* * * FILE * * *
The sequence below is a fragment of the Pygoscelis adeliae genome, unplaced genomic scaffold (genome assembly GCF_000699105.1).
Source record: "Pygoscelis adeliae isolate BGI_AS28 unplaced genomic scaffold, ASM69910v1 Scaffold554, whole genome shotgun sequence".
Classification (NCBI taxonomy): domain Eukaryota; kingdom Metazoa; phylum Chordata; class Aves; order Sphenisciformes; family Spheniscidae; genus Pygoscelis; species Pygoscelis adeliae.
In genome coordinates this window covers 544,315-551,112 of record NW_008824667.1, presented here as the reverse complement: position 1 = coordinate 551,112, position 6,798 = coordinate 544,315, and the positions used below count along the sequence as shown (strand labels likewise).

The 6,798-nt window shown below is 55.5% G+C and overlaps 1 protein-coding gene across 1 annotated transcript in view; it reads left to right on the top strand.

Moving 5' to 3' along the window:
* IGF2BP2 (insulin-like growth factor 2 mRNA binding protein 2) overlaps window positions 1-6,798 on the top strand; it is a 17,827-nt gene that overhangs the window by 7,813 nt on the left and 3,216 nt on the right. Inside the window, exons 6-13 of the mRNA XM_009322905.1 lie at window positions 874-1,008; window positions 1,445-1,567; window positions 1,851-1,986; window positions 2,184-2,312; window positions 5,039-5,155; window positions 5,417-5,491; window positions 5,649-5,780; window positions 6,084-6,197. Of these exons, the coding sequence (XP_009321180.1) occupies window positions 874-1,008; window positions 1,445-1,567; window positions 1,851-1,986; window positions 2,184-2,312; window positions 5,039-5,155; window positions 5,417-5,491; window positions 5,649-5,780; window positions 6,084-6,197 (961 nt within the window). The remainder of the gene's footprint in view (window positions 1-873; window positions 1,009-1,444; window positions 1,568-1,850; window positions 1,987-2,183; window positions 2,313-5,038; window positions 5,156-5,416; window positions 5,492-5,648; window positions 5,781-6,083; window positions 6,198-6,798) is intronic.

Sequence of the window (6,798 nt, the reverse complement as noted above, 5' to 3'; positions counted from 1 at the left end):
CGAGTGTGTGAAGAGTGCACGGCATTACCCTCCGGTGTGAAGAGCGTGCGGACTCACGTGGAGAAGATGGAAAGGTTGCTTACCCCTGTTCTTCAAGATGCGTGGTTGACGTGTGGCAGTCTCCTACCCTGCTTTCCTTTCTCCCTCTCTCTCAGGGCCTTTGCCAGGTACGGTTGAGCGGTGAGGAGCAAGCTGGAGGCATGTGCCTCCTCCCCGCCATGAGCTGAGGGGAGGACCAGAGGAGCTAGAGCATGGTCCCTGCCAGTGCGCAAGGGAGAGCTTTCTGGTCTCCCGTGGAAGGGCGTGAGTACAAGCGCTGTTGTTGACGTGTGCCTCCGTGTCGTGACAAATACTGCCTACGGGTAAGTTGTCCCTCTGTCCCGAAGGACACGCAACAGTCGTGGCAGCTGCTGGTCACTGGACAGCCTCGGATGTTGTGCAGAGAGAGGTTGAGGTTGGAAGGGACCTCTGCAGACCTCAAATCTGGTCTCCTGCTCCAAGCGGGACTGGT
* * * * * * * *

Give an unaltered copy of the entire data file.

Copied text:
The sequence below is a fragment of the Pygoscelis adeliae genome, unplaced genomic scaffold (genome assembly GCF_000699105.1).
Source record: "Pygoscelis adeliae isolate BGI_AS28 unplaced genomic scaffold, ASM69910v1 Scaffold554, whole genome shotgun sequence".
Classification (NCBI taxonomy): domain Eukaryota; kingdom Metazoa; phylum Chordata; class Aves; order Sphenisciformes; family Spheniscidae; genus Pygoscelis; species Pygoscelis adeliae.
In genome coordinates this window covers 544,315-551,112 of record NW_008824667.1, presented here as the reverse complement: position 1 = coordinate 551,112, position 6,798 = coordinate 544,315, and the positions used below count along the sequence as shown (strand labels likewise).

The 6,798-nt window shown below is 55.5% G+C and overlaps 1 protein-coding gene across 1 annotated transcript in view; it reads left to right on the top strand.

Moving 5' to 3' along the window:
* IGF2BP2 (insulin-like growth factor 2 mRNA binding protein 2) overlaps window positions 1-6,798 on the top strand; it is a 17,827-nt gene that overhangs the window by 7,813 nt on the left and 3,216 nt on the right. Inside the window, exons 6-13 of the mRNA XM_009322905.1 lie at window positions 874-1,008; window positions 1,445-1,567; window positions 1,851-1,986; window positions 2,184-2,312; window positions 5,039-5,155; window positions 5,417-5,491; window positions 5,649-5,780; window positions 6,084-6,197. Of these exons, the coding sequence (XP_009321180.1) occupies window positions 874-1,008; window positions 1,445-1,567; window positions 1,851-1,986; window positions 2,184-2,312; window positions 5,039-5,155; window positions 5,417-5,491; window positions 5,649-5,780; window positions 6,084-6,197 (961 nt within the window). The remainder of the gene's footprint in view (window positions 1-873; window positions 1,009-1,444; window positions 1,568-1,850; window positions 1,987-2,183; window positions 2,313-5,038; window positions 5,156-5,416; window positions 5,492-5,648; window positions 5,781-6,083; window positions 6,198-6,798) is intronic.

Sequence of the window (6,798 nt, the reverse complement as noted above, 5' to 3'; positions counted from 1 at the left end):
CGAGTGTGTGAAGAGTGCACGGCATTACCCTCCGGTGTGAAGAGCGTGCGGACTCACGTGGAGAAGATGGAAAGGTTGCTTACCCCTGTTCTTCAAGATGCGTGGTTGACGTGTGGCAGTCTCCTACCCTGCTTTCCTTTCTCCCTCTCTCTCAGGGCCTTTGCCAGGTACGGTTGAGCGGTGAGGAGCAAGCTGGAGGCATGTGCCTCCTCCCCGCCATGAGCTGAGGGGAGGACCAGAGGAGCTAGAGCATGGTCCCTGCCAGTGCGCAAGGGAGAGCTTTCTGGTCTCCCGTGGAAGGGCGTGAGTACAAGCGCTGTTGTTGACGTGTGCCTCCGTGTCGTGACAAATACTGCCTACGGGTAAGTTGTCCCTCTGTCCCGAAGGACACGCAACAGTCGTGGCAGCTGCTGGTCACTGGACAGCCTCGGATGTTGTGCAGAGAGAGGTTGAGGTTGGAAGGGACCTCTGCAGACCTCAAATCTGGTCTCCTGCTCCAAGCGGGACTGGT